Monday, February 27, 2012

GUEST POST - You Lost Me at Google+

Julie Geller – RDM Partner, Social Media Strategist
Julie has spent twelve years in the digital marketing space. Her background has allowed her to develop strong skills in strategic planning, preparing and implementing social media governance models, building and sustaining community, reporting and stakeholder management. A skilled social media strategist, Julie has experience providing direction for mid to large-scale online marketing programs. She has worked on social media initiatives for multiple business verticals, including broadcast, retail, IT, natural health, financial, education, automotive and not-for-profit.

Okay, so you wake up in the morning and log on to your RSS reader. You promote some content on your social properties and feel pretty good about yourself.

Then, you check your Klout score. You’ve dropped one point. One point?! The mental breakdown begins.

Am I a loser? What are my friends’ scores? Did I update Facebook enough yesterday? How’s my pinboard looking? Did I tweet, or just retweet? Do I have a POV? What social networks am I missing?

At this point, you’ve lost your grip on the fun and engagement of social media and descended into social’s daily drudgery — staying ahead of the competition. There’s never enough time to keep up. It’s all just so friggin’ overwhelming.

Panic only breeds panic. So take a deep breath, have a coffee, think and contribute. The answers are surprisingly simple.

Make friends with your RSS reader. Sounds like old news? It’s not. Continually edit and add to the sources you follow to keep things fresh. Ask your friends and family to share their favourite sources. Look for automated “if you like this, you’ll love that” recos and get them working for you.

Remember frequency. Make a point of sharing your commentary at least three to five stories each day. This will help you get into a daily groove, and it will build a following of people who will count on seeing your content.

Develop a point of view (POV). Don’t make the mistake of only retweeting. Let go of your fear of judgment and assert a POV. Ask yourself: Why do I want to share this content? What’s one valuable point I can focus on from this article? Is there a larger issue that I can use to drive broader engagement? Should I target a segment of my followers? What do I think of the author’s POV? If you’re still not inspired, seize the opportunity to respectfully counter with a witty short statement.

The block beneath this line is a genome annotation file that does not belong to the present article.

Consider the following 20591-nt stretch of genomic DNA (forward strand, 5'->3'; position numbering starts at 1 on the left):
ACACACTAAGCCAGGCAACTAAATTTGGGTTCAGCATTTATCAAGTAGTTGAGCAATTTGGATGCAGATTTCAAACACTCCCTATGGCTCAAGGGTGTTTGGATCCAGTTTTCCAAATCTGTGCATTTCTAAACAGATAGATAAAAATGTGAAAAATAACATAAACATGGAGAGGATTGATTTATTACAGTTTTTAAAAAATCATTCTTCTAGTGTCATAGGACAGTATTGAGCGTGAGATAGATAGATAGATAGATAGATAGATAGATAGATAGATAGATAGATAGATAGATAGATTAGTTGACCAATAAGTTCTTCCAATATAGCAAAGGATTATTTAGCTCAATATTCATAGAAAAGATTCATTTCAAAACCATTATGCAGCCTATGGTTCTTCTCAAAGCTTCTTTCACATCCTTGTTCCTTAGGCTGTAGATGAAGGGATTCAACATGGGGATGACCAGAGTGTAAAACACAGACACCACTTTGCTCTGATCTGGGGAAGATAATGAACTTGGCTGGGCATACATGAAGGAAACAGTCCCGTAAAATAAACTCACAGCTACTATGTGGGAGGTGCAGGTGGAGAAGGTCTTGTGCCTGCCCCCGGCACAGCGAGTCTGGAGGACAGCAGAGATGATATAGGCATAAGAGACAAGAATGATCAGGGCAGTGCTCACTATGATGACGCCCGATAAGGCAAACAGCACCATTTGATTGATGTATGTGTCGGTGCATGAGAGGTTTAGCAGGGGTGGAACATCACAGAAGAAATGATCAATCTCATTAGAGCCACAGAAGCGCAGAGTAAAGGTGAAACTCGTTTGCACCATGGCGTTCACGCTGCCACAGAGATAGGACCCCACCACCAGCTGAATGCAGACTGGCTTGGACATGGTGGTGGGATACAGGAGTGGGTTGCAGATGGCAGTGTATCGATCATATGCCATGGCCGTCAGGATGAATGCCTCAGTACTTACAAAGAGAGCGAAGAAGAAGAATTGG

Participate only in the social networks you find valuable. The competition breathing down your neck isn’t worried about “belonging.” Make a resolution to stop being part of the 99%. Yes, you want to be responsive to what people are saying, but forget the quantity and focus on quality.

Crazy simple, right? In no time, you’ll gain followers, increase your influence and restore your mental health.

Monday, January 30, 2012

GUEST POST - The Kanban Board: Success Through Sticky Notes

 The following guest post was written by Elli Pope (left), QA Specialist and Technical Producer with Springbox.  Elli has a degree in Computer Science from the University of Texas at Austin and has Scrum Master and PMP certifications. To learn more about Springbox, an Austin-headquartered interactive agency, visit

Massive project, many obstacles

When we first kicked off a massive, technical project for a client, I’ll admit, I was nervous. With a fast and fixed deadline, lots of moving parts, in-depth collaboration with many external vendors, and lots of unknowns, this was a project that seemed doomed from the start. So in order to help keep track of the dizzying amount of work ahead of us, we created a Kanban board.

Visualizing the big picture

The Kanban board is a tool to help visualize the work for any project. It provides a level of transparency that allows anyone, even someone unfamiliar with the project, to understand the status of a project at a single glance.

It starts with story cards. A story card (a sticky note on the board) is essentially a description of a task that needs to be completed. Each developer picks a card from the “Open Work” bucket, writes their initials on it, and moves it to “In-progress” column. When the task is complete, they move the sticky to the “Ready for QA” bucket, grab a new task, and repeat the process. QA then tests each task in the “Ready for QA” bucket, and either moves the card to “Complete” if there are no issues, or sends it back to “In-progress” if bugs are found.